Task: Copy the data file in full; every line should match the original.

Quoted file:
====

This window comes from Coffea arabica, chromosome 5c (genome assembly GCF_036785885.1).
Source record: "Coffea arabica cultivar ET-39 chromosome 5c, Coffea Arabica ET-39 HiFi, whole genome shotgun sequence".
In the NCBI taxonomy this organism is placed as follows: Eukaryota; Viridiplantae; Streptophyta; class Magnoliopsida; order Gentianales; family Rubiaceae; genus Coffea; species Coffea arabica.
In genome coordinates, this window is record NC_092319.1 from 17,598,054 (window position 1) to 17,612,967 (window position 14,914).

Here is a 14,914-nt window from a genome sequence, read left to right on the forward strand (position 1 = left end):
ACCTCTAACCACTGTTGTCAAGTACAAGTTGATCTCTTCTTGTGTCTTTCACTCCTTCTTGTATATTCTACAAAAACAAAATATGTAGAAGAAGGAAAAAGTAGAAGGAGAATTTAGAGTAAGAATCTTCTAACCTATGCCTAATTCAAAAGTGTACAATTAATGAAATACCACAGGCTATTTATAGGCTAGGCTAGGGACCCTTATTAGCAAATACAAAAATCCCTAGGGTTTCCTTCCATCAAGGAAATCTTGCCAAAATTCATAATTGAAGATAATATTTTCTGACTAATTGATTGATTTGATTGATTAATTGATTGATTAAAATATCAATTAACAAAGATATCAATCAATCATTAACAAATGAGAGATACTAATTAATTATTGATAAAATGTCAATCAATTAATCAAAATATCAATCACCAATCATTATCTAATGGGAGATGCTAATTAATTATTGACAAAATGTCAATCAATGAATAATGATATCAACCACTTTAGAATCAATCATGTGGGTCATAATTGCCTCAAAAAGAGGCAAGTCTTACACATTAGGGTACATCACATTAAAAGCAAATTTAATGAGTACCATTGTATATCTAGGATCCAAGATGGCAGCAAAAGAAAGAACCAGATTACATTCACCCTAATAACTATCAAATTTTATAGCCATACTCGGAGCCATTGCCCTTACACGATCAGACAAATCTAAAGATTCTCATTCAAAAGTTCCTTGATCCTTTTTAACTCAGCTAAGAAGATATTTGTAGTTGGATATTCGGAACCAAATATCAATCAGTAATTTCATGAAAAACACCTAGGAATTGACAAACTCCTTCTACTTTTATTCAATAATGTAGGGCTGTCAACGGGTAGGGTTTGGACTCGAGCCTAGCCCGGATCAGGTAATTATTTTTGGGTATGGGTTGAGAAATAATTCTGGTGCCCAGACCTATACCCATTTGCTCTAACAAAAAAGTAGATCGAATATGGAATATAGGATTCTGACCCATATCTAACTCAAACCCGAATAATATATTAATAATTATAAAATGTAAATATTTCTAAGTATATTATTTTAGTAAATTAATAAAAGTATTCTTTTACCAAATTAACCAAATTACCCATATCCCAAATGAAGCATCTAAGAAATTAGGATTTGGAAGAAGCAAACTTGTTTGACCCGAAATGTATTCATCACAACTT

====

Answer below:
This window comes from Coffea arabica, chromosome 5c (genome assembly GCF_036785885.1).
Source record: "Coffea arabica cultivar ET-39 chromosome 5c, Coffea Arabica ET-39 HiFi, whole genome shotgun sequence".
In the NCBI taxonomy this organism is placed as follows: Eukaryota; Viridiplantae; Streptophyta; class Magnoliopsida; order Gentianales; family Rubiaceae; genus Coffea; species Coffea arabica.
In genome coordinates, this window is record NC_092319.1 from 17,598,054 (window position 1) to 17,612,967 (window position 14,914).

Here is a 14,914-nt window from a genome sequence, read left to right on the forward strand (position 1 = left end):
ACCTCTAACCACTGTTGTCAAGTACAAGTTGATCTCTTCTTGTGTCTTTCACTCCTTCTTGTATATTCTACAAAAACAAAATATGTAGAAGAAGGAAAAAGTAGAAGGAGAATTTAGAGTAAGAATCTTCTAACCTATGCCTAATTCAAAAGTGTACAATTAATGAAATACCACAGGCTATTTATAGGCTAGGCTAGGGACCCTTATTAGCAAATACAAAAATCCCTAGGGTTTCCTTCCATCAAGGAAATCTTGCCAAAATTCATAATTGAAGATAATATTTTCTGACTAATTGATTGATTTGATTGATTAATTGATTGATTAAAATATCAATTAACAAAGATATCAATCAATCATTAACAAATGAGAGATACTAATTAATTATTGATAAAATGTCAATCAATTAATCAAAATATCAATCACCAATCATTATCTAATGGGAGATGCTAATTAATTATTGACAAAATGTCAATCAATGAATAATGATATCAACCACTTTAGAATCAATCATGTGGGTCATAATTGCCTCAAAAAGAGGCAAGTCTTACACATTAGGGTACATCACATTAAAAGCAAATTTAATGAGTACCATTGTATATCTAGGATCCAAGATGGCAGCAAAAGAAAGAACCAGATTACATTCACCCTAATAACTATCAAATTTTATAGCCATACTCGGAGCCATTGCCCTTACACGATCAGACAAATCTAAAGATTCTCATTCAAAAGTTCCTTGATCCTTTTTAACTCAGCTAAGAAGATATTTGTAGTTGGATATTCGGAACCAAATATCAATCAGTAATTTCATGAAAAACACCTAGGAATTGACAAACTCCTTCTACTTTTATTCAATAATGTAGGGCTGTCAACGGGTAGGGTTTGGACTCGAGCCTAGCCCGGATCAGGTAATTATTTTTGGGTATGGGTTGAGAAATAATTCTGGTGCCCAGACCTATACCCATTTGCTCTAACAAAAAAGTAGATCGAATATGGAATATAGGATTCTGACCCATATCTAACTCAAACCCGAATAATATATTAATAATTATAAAATGTAAATATTTCTAAGTATATTATTTTAGTAAATTAATAAAAGTATTCTTTTACCAAATTAACCAAATTACCCATATCCCAAATGAAGCATCTAAGAAATTAGGATTTGGAAGAAGCAAACTTGTTTGACCCGAAATGTATTCATCACAACTT